Leeds United Football Club managing director David Haigh has moved to dismiss rumours the club is on the brink of entering administration.
The club is currently awaiting approval from the Football League over a takeover bid that, if it were to fail, would see the club close to administration.
Italian entrepreneur Massimo Cellino agreed a deal to buy a 75% stake in the Championship club from current owner GFH Capital at the end of January but Cellino must first be ratified by the football authority.
Speaking to The Yorkshire Post, Haigh said: The club is in good hands. It has money and there is no chance of the club going into administration. None whatsoever.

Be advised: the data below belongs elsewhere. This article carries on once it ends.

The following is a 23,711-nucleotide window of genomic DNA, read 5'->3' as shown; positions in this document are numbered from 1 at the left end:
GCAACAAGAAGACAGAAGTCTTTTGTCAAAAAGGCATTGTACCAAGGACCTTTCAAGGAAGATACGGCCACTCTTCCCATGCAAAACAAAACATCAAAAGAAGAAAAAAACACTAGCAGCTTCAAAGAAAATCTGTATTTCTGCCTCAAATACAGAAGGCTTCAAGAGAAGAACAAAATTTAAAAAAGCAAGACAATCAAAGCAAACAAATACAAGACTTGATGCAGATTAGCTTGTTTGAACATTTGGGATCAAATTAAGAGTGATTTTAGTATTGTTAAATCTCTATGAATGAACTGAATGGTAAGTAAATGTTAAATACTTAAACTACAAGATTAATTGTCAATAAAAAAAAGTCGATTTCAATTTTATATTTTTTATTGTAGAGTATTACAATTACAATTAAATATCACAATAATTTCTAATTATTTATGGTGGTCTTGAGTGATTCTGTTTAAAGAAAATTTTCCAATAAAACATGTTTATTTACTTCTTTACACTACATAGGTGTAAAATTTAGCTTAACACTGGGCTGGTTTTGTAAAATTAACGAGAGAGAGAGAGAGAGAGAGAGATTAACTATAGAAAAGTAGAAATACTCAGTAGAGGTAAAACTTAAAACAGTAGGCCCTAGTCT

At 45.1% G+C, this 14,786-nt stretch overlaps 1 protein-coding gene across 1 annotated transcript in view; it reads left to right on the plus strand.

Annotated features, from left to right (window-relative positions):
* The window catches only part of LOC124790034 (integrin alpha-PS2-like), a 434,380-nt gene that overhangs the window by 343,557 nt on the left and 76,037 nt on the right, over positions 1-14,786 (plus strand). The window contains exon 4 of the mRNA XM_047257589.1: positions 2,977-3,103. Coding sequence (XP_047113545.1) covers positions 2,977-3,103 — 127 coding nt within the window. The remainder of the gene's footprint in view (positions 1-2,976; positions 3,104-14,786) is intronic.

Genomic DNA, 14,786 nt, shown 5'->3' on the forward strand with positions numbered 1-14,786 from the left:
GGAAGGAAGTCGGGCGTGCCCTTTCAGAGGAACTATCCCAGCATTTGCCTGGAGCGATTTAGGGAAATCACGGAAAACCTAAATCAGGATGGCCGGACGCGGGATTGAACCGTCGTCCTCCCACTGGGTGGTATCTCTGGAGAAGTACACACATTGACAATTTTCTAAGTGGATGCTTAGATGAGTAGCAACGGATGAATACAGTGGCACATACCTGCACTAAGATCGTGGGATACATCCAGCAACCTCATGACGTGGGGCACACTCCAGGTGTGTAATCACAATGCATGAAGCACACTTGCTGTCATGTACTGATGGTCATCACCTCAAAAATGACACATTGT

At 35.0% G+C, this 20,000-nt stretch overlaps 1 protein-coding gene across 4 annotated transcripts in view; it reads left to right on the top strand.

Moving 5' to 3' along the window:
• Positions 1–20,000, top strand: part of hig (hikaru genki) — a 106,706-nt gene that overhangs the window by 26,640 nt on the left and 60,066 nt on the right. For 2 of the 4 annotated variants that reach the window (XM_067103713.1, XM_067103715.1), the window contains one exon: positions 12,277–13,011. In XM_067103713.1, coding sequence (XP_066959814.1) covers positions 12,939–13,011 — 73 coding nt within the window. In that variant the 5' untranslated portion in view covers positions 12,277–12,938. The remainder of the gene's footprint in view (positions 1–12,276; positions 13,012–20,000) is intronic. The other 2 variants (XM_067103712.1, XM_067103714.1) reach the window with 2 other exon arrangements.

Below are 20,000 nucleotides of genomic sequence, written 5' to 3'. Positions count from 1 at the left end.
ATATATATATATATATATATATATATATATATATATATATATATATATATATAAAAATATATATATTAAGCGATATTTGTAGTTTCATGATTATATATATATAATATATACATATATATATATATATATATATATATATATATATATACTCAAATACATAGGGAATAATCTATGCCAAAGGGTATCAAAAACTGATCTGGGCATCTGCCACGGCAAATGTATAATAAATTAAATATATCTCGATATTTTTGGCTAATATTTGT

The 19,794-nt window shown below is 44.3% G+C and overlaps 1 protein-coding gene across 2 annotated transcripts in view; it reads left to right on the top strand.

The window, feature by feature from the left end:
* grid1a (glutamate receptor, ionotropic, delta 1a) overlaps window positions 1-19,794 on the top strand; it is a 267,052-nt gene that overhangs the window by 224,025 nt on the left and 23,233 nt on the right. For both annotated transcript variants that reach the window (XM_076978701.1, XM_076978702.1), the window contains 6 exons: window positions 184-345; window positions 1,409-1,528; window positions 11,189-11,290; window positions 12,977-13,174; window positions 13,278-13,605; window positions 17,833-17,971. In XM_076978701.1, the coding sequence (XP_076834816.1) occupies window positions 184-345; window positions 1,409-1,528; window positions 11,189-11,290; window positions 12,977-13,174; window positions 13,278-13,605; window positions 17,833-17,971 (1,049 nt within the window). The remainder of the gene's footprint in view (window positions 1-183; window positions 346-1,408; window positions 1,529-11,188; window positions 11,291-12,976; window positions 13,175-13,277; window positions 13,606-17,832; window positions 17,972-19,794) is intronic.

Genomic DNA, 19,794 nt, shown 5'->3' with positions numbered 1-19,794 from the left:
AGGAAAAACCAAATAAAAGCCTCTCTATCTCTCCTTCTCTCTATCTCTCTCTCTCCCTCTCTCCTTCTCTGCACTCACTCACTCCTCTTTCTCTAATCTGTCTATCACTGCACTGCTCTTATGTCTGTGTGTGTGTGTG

“I keep hearing these whispers, where people have put two and two together to make 550. We had a winding-up order recently, which caused fans to panic.”
In February Leeds United was issued with a winding up petition by shirt sponsor Enterprise Insurance. The petition was withdrawn after an outstanding debt of £1.5m was repaid.
Haigh was adamant that the petition would not affect the financial future of the club, despite both he and Cellino having contributed personal funds to the club.
Haigh explained: “But the club is not in any kind of precarious financial position. Either now or in the future. It is not true and never has been.
“As a director of a company, there is a test of solvency that you have to go through. Can the company meet its debts, as and when they fall? And yes, Leeds United can.”
The club currently sit 15th in the Championship table after losing 4-2 to Reading earlier this week.